Reid recommends three GOP senators for Supreme Court
By MARGARET TALEV
June 28, 2005
WASHINGTON - Senate Minority Leader Harry Reid said
Tuesday he is recommending at least three Republican
senators, all lawyers with anti-abortion records, as
nominees in the event of a Supreme Court vacancy.
Reid's remarks to reporters at the Capitol seemed to
catch a wide range of interests off guard, from
liberal and conservative social activists preparing to
campaign for or against potential nominees, to the
senators themselves - Mel Martinez of Florida, Mike
DeWine of Ohio and Mike Crapo of Idaho.
While Reid, D-Nev., opposes abortion, he represents a
party that supports what it considers a woman's
personal choice and aligns itself with activist
organizations that have made the upholding of Roe v
Wade a rallying cry when it comes to court nominees.
"There are people who serve in the Senate now, who are
Republicans, who I think would be outstanding Supreme
Court members," Reid said. "If you want names, I'll
give you names."
A Reid spokeswoman later confirmed the minority leader
was serious about endorsing those candidates.
The White House has not released a short list of
potential nominees, but the three senators Reid
mentioned are not among a dozen or so that insiders
believe the president is considering. Two who are -
Sen. John Cornyn of Texas and Jon Kyl of Arizona - are
not men Reid has said he would support. Other
potential nominees include sitting judges and private
attorneys with government experience.
Martinez and DeWine represent swing states. DeWine
took heat from conservatives last month for joining a
bipartisan group of 14 senators that preserved
Democrats' right to filibuster judicial nominees in
"extraordinary" cases in exchange for confirming
several contested appellate bench nominees. It was not
immediately clear how the senators might handle
abortion in a judicial, rather than a political,
It also was unclear whether Reid expected the names he
floated to get any traction; whether he considers them
more ideologically liberal than others Bush might
favor; or if he simply was making a gesture to show
Democrats want to find a middle ground.
There is no vacancy yet on the nine-member court, but
some court watchers expect at least one justice to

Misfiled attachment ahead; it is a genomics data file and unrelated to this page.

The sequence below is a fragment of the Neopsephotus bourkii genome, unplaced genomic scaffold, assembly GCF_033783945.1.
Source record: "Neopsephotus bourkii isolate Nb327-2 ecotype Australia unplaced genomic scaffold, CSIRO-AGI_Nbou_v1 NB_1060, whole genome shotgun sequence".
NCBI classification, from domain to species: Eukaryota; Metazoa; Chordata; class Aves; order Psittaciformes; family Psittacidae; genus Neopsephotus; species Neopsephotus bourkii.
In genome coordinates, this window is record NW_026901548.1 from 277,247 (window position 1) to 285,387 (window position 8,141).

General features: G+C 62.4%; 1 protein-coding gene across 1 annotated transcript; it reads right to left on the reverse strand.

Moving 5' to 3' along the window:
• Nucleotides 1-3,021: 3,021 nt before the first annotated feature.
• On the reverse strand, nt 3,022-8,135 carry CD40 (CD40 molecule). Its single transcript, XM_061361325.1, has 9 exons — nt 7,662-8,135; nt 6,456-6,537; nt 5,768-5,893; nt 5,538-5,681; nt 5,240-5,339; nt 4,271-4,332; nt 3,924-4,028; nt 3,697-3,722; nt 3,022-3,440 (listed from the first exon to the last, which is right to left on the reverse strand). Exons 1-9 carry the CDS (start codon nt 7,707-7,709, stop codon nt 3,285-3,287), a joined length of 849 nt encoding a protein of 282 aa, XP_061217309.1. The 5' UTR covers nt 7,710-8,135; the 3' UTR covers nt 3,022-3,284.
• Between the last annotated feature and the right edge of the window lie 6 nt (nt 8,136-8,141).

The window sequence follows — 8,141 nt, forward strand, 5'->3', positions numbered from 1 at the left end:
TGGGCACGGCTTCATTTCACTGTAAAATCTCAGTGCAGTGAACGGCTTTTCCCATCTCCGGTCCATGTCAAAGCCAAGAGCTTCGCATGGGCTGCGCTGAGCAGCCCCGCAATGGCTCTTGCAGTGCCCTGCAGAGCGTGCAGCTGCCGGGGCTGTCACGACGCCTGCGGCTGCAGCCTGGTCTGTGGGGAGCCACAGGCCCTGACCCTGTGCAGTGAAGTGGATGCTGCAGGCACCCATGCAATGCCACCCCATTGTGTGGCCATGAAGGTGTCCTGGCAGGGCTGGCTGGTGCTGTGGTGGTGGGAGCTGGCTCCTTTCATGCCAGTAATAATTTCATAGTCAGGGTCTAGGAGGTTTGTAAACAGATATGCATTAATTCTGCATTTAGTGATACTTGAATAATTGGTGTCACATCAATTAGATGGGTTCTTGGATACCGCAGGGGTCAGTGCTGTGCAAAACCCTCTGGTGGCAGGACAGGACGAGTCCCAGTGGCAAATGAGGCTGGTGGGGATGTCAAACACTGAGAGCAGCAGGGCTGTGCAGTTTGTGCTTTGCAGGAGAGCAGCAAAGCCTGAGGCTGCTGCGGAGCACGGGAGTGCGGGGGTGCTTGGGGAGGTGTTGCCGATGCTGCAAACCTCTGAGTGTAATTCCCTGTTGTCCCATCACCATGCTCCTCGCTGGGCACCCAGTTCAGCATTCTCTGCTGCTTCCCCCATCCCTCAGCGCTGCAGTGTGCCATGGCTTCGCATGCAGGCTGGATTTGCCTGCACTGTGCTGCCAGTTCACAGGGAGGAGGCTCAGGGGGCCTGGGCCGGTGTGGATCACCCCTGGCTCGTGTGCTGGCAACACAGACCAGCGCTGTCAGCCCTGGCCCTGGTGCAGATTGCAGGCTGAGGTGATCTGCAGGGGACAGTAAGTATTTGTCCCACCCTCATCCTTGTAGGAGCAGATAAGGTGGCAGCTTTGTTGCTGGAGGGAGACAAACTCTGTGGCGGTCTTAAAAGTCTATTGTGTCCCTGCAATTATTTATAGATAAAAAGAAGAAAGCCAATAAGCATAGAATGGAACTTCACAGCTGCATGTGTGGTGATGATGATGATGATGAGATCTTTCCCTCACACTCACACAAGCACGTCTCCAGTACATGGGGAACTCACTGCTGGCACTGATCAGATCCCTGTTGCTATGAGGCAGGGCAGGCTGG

step down as soon as this summer - Chief Justice
William Rehnquist, who has cancer, or possibly Sandra
Day O'Connor or John Paul Stevens. No resignations
were announced on Monday, when the court adjourned
"My first reaction is they're known as pretty
conservative in their voting records," said Gary Marx
of the Judicial Confirmation Network, a conservative
group, said of Reid's recommendations. Marx predicted
liberal activists would not embrace the senators.
"This would be the greatest betrayal of their minority
leader to his base, if he would support any of them,"
Representatives for two of the leading liberal groups,
the Alliance for Justice and People for the American
Way, did not immediately respond.
DeWine press secretary Jeff Sadosky said the senator
"thoroughly enjoys serving as senator from Ohio and
plans to run for re-election, and has no interest in
the Supreme Court position whatsoever." A Crapo
spokeswoman said the high court was "not something
that he has considered" but that he was "honored that
Senator Reid would think so highly of him." Martinez's
office did not release a statement.
Senate Majority Leader Bill Frist said Tuesday he
would consider cutting short senators' month-long
August recess to expedite confirmation hearings, if a
vacancy occurs and the president wants to move
quickly. Frist said he's been advised by experts not
to allow "a lot of dead time" because it "will be
filled either with an attack that can't be defended or
by the outside airwaves."